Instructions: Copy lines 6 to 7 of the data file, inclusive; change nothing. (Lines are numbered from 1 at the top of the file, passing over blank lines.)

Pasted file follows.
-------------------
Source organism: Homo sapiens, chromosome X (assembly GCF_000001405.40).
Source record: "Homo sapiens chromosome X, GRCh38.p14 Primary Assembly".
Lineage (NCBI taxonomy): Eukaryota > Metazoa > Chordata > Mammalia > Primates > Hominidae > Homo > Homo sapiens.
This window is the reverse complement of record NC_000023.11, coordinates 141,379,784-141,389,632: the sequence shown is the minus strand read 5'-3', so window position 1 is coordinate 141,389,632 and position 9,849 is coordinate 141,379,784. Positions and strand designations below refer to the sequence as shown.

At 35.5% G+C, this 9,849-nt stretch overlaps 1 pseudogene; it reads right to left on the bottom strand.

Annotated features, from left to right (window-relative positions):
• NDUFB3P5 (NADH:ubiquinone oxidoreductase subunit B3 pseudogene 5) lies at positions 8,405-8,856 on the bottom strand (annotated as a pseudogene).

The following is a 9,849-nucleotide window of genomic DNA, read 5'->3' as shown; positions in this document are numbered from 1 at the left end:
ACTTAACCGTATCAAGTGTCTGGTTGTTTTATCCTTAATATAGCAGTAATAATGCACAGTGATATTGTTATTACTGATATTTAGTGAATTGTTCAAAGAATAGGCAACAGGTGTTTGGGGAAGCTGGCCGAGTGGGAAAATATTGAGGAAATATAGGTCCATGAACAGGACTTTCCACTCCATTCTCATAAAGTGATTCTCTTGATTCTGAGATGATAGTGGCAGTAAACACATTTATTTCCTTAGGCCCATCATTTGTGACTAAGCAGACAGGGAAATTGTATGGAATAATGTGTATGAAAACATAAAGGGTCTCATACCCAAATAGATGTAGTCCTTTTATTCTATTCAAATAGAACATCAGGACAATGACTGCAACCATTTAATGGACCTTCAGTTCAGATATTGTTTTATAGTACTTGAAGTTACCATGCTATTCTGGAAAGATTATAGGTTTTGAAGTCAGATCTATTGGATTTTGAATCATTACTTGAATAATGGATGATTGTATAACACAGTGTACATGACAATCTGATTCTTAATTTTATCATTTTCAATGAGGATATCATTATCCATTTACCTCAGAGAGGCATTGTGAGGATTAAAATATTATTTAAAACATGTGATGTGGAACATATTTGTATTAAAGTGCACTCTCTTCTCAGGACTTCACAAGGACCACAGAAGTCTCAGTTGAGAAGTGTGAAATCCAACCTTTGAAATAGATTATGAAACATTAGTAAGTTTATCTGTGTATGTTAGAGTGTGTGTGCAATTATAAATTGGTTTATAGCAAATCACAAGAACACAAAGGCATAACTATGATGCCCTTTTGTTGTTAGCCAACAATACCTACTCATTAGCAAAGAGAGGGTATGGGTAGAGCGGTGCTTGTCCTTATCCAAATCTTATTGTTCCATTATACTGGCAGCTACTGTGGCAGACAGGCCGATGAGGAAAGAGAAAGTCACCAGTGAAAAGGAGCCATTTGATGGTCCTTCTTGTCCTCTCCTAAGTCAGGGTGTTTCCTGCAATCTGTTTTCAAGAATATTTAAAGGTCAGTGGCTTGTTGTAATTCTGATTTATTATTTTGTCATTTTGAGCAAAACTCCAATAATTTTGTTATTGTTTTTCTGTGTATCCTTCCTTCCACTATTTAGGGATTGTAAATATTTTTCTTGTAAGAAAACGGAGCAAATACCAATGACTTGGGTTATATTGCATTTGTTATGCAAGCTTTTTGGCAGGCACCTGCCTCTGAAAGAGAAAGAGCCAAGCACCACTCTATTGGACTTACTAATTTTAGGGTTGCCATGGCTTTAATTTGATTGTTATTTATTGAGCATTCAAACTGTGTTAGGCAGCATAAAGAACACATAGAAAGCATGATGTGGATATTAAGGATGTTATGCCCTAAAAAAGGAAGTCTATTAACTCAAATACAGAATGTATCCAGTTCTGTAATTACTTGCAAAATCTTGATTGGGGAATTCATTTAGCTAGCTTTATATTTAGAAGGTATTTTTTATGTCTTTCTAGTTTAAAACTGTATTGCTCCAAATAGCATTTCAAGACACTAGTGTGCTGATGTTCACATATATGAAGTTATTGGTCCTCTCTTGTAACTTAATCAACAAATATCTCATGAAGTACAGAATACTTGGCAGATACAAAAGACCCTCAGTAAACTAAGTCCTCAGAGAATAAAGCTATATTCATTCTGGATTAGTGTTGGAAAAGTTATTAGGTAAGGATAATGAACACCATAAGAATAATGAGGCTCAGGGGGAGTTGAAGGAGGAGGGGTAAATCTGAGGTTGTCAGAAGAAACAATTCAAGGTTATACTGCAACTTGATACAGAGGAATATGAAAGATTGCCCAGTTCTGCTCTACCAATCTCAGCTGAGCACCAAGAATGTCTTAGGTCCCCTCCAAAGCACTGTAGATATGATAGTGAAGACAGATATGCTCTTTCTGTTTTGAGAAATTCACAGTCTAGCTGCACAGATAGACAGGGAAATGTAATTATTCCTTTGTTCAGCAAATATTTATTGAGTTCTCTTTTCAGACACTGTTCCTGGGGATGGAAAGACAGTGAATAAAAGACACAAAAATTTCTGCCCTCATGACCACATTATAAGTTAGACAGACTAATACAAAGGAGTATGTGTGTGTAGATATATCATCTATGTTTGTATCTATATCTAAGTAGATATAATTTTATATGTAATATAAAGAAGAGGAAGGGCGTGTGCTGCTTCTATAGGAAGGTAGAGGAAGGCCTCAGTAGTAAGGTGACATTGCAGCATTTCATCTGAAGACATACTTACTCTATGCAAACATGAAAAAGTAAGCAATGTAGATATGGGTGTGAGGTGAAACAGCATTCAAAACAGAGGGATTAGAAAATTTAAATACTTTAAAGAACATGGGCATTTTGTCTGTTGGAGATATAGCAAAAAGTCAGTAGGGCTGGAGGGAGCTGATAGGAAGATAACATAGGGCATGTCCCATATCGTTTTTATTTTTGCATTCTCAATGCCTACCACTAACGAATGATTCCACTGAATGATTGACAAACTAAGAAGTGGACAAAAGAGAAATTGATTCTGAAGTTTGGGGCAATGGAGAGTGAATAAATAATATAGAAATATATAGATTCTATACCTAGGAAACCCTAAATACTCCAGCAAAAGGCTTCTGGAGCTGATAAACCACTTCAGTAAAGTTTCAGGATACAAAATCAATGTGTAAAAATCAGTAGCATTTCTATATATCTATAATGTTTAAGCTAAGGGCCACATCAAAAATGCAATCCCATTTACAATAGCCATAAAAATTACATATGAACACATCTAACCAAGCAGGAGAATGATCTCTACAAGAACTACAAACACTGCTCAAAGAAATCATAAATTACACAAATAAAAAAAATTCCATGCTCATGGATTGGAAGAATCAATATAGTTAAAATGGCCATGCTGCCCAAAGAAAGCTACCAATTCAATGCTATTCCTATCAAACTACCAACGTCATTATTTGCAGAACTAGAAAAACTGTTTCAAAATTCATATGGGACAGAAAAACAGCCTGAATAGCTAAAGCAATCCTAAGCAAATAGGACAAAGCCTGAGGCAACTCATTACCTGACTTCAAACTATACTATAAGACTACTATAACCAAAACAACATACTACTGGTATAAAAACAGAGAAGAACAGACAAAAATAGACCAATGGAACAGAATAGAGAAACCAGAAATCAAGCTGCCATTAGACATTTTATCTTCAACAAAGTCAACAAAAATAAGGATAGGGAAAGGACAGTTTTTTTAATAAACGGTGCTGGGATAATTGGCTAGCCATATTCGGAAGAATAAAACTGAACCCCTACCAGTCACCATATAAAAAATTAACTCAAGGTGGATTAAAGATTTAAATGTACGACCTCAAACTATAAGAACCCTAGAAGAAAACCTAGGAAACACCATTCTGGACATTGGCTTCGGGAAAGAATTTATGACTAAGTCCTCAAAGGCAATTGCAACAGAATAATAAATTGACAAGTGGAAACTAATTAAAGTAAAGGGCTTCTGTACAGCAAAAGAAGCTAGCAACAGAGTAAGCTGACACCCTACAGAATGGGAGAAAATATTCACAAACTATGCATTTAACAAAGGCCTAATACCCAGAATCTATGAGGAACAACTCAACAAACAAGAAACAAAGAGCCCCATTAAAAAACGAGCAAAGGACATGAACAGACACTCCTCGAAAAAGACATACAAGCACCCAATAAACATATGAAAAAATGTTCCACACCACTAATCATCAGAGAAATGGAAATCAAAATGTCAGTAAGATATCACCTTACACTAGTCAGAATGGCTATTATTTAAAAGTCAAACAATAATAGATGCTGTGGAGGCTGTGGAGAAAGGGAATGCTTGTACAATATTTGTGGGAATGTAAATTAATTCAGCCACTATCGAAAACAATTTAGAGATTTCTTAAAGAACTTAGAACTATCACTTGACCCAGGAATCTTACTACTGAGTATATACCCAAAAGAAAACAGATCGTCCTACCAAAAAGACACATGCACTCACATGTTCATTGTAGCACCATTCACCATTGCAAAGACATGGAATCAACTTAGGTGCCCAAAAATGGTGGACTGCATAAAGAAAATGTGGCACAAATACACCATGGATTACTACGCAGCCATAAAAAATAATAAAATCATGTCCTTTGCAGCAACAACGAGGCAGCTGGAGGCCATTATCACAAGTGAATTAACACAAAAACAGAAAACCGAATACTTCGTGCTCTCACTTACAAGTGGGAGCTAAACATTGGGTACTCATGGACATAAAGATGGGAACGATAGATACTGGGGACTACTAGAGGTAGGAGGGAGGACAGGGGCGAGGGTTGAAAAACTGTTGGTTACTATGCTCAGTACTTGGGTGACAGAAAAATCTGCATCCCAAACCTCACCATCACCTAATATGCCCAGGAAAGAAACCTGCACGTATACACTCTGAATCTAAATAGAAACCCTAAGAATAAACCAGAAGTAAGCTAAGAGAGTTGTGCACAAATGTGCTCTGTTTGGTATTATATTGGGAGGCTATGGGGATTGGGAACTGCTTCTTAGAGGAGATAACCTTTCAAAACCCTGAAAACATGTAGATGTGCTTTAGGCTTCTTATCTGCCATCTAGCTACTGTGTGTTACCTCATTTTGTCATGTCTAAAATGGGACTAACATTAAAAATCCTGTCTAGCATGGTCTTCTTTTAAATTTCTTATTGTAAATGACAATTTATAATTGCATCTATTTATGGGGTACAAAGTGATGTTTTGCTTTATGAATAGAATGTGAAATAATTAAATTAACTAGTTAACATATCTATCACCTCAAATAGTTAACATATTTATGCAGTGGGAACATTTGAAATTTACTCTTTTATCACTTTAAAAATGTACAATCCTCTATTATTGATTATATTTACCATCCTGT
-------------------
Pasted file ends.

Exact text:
Annotated features, from left to right (window-relative positions):
• NDUFB3P5 (NADH:ubiquinone oxidoreductase subunit B3 pseudogene 5) lies at positions 8,405-8,856 on the bottom strand (annotated as a pseudogene).